Random, unfortunate, catastrophic - it's difficult to put into words how the last eight years of Tony Del's life have played out.
The 58-year-old Coquitlam resident suffered a spider bite in 2005, and the lasting effects resulted in his leg being amputated below the knee late last year.
A guitarist and trucker by trade, Del's friends, family and bandmates are now staging a fundraiser for him on Monday, March 25 in Mission.
The evening also includes a list of high-profile local musicians - Jim Byrnes, Jerry Doucette and Dave Martone, to name a few - coming together to help one of their own.
"The music has been the connection between all these people, and that's been really cool," Del said Monday. "I don't know how I would cope with all of this on my own. It would be different."
Del was bitten by a brown recluse spider while working in his backyard in 2005. He went to the hospital within a few days and stayed there for weeks on end. He was re-admitted to hospital again in 2009.
"It got really bad at that point," said Del, who played in the Ken McCoy band for 16 years prior to the bite.
"The poison took over me. I was pretty out of it."
Thought to inhabit only portions of the southern and central U.S. states, there have been reports of the brown recluse spider in B.C. as well.
On average, the spiders are about a half-inch in length - slightly more than a centimetre - and tend to be nocturnal predators.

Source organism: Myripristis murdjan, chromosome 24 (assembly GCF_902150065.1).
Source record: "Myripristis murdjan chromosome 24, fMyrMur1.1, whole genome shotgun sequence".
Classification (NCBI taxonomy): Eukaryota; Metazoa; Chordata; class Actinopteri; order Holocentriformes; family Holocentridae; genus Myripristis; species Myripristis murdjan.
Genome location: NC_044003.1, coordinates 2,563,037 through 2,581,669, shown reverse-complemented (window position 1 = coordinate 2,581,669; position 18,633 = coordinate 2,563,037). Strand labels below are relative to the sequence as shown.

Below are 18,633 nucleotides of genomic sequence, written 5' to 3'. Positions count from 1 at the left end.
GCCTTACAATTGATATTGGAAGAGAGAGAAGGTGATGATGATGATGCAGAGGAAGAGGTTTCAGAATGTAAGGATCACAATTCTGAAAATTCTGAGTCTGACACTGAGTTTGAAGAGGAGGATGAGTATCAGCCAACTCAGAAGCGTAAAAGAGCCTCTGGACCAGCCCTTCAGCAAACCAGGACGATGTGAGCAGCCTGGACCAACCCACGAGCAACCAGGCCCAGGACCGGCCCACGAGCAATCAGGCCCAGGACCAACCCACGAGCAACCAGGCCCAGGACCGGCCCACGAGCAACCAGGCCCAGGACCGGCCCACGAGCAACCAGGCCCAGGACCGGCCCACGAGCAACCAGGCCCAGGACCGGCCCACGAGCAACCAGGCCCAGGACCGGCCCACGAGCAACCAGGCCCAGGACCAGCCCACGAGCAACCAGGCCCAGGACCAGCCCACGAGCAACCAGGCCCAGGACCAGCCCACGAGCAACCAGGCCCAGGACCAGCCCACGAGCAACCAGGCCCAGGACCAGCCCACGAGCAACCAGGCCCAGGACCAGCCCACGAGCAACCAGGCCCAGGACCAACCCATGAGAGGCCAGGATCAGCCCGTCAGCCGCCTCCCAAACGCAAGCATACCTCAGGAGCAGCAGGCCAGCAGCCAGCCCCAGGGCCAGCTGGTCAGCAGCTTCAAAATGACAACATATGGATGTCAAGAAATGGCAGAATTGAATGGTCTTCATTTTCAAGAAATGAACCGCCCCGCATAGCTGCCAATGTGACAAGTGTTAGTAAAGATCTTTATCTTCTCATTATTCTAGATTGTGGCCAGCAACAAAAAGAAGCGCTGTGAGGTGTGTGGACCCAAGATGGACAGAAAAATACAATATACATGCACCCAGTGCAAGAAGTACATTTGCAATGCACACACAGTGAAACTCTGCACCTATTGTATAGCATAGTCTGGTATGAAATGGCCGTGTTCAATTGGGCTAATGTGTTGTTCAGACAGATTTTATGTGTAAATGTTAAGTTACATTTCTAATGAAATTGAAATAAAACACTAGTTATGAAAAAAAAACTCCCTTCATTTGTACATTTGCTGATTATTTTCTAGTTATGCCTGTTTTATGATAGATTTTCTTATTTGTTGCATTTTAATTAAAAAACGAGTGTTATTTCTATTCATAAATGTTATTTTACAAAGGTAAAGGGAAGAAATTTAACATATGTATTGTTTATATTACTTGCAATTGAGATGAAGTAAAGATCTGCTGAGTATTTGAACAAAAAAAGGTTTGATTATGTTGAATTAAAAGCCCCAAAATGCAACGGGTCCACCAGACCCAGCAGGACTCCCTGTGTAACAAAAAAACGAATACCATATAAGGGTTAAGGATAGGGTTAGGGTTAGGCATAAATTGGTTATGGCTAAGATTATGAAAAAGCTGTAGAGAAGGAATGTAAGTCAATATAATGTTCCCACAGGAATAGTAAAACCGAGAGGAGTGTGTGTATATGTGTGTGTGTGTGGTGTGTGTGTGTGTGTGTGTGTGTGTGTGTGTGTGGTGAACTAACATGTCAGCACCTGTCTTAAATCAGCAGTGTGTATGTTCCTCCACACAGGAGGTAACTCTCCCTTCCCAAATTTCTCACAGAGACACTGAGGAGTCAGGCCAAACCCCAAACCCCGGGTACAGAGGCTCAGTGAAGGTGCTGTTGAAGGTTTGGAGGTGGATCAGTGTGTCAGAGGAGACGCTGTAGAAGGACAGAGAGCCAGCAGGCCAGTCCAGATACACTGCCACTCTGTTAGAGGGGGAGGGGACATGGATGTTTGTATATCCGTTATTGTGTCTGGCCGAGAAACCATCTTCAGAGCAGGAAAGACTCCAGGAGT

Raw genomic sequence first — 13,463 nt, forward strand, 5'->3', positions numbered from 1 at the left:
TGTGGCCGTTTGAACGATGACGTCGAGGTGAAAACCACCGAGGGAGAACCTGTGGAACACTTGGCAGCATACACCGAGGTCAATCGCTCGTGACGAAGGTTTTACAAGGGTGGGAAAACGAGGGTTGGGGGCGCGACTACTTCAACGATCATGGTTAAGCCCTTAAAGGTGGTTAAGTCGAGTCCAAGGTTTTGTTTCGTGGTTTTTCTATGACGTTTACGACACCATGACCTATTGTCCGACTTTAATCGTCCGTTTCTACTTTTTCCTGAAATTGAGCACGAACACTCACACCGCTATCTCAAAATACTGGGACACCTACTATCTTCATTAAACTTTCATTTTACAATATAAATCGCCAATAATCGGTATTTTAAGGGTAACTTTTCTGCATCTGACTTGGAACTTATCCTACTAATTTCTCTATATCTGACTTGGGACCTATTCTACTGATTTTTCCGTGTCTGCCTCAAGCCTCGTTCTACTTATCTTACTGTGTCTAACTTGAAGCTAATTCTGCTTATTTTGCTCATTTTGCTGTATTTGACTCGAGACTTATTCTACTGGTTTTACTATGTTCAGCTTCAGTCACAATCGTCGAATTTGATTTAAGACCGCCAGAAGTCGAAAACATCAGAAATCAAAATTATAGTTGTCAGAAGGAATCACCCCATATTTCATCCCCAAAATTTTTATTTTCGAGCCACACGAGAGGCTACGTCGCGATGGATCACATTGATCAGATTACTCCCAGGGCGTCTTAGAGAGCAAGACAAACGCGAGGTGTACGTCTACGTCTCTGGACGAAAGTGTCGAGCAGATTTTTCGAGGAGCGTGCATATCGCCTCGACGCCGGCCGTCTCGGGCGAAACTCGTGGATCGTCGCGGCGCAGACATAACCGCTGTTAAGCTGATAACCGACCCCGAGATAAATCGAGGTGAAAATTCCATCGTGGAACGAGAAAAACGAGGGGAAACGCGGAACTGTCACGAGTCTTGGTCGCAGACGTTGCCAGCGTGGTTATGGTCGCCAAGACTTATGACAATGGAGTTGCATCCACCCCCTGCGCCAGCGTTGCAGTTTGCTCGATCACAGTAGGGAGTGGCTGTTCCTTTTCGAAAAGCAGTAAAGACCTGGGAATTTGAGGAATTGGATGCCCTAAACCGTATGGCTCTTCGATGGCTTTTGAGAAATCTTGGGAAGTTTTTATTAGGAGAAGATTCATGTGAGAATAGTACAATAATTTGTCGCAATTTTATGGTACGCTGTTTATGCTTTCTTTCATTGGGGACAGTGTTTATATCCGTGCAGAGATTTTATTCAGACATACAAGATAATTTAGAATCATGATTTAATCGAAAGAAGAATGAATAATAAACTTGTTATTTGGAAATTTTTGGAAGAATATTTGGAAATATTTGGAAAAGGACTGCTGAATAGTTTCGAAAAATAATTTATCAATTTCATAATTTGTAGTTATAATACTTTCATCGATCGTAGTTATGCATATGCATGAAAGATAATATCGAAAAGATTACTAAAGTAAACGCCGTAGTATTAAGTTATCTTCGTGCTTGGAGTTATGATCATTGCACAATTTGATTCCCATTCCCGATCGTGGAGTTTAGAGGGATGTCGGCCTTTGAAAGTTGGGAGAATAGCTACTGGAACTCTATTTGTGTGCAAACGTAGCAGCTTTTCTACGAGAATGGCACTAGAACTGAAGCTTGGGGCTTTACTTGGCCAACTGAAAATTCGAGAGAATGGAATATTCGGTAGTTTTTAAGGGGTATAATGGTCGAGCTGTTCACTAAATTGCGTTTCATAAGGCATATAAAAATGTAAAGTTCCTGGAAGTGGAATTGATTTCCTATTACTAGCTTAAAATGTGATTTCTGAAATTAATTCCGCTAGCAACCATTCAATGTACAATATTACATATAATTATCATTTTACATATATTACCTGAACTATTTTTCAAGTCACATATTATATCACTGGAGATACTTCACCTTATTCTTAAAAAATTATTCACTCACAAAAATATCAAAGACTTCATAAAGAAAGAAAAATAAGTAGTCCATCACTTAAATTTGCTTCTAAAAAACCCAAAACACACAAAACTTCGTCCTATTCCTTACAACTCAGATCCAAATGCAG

While they use venom to subdue or kill their prey, a 2003 article published in National Geographic suggests that 90 per cent of brown recluse spider bites heal without complications.
The report also notes that although death is a remote possibility, most people bitten by the spiders suffer from lesions, or long-term scarring.
"In the vast majority of cases, spider bite victims develop a negligible wound or show no symptoms whatsoever," the article suggests.
Del, however, was not so lucky.
Late last year, the after effects of the bite forced a decision that permanently altered Del's life, and the lives of his wife and five children.
He was back at Royal Columbian Hospital again in October, only this time, the spider bite almost killed him.
In order to stop the continued spread of the poison, the decision was made to amputate.
"I flatlined - kidney failure, liver failure, heart failure, you name it," Del said.
"There was so much poison throughout my body. It was a fast, split-second decision [to amputate] that brought me back. I'm lucky to be alive."
Despite the amputation of Del's leg, recovery has not been a sure bet. He still requires more surgery and skin grafts in order to have his leg properly fitted for a prosthesis.
He's unable to work, whether it be with his band or as a trucker, and his home needs renovations in order to accommodate his newfound mobility issues.
"Your whole life comes to a screeching halt. This is a pretty life-altering situation," Del said.
"You don't normally think about it, but all of the things you can't do really become frustrating. You feel kind of worthless at times. It's tough. It's affected everything in general."
That's where the local music community comes in. Proceeds from next week's show will be split between the Del family and the War Amps of Canada.
A slew of silent auction items - including Cloverdale Rodeo passes and musical equipment, among other things - will also be up for grabs.
"I've been doing music full time for 28 years, and Tony's been a part of that for 16 years," said Del's bandmate Ken McCoy, founder of the Ken McCoy Band.
"Since Tony came along, it's been great because he's an amazing player, just incredible.
"I've told him if it takes him sitting up, or sitting in a wheelchair, he'll be up on stage with me. I don't care. We're waiting for his return."
. The fundraiser is set for 7 p.m. on Monday, March 25 at the Clarke Theatre, located at 33700 Prentis Ave. in Mission. Tickets cost $20 and can be purchased online at www.brownpapertickets. com/event/343766 or by calling 604-820-3961.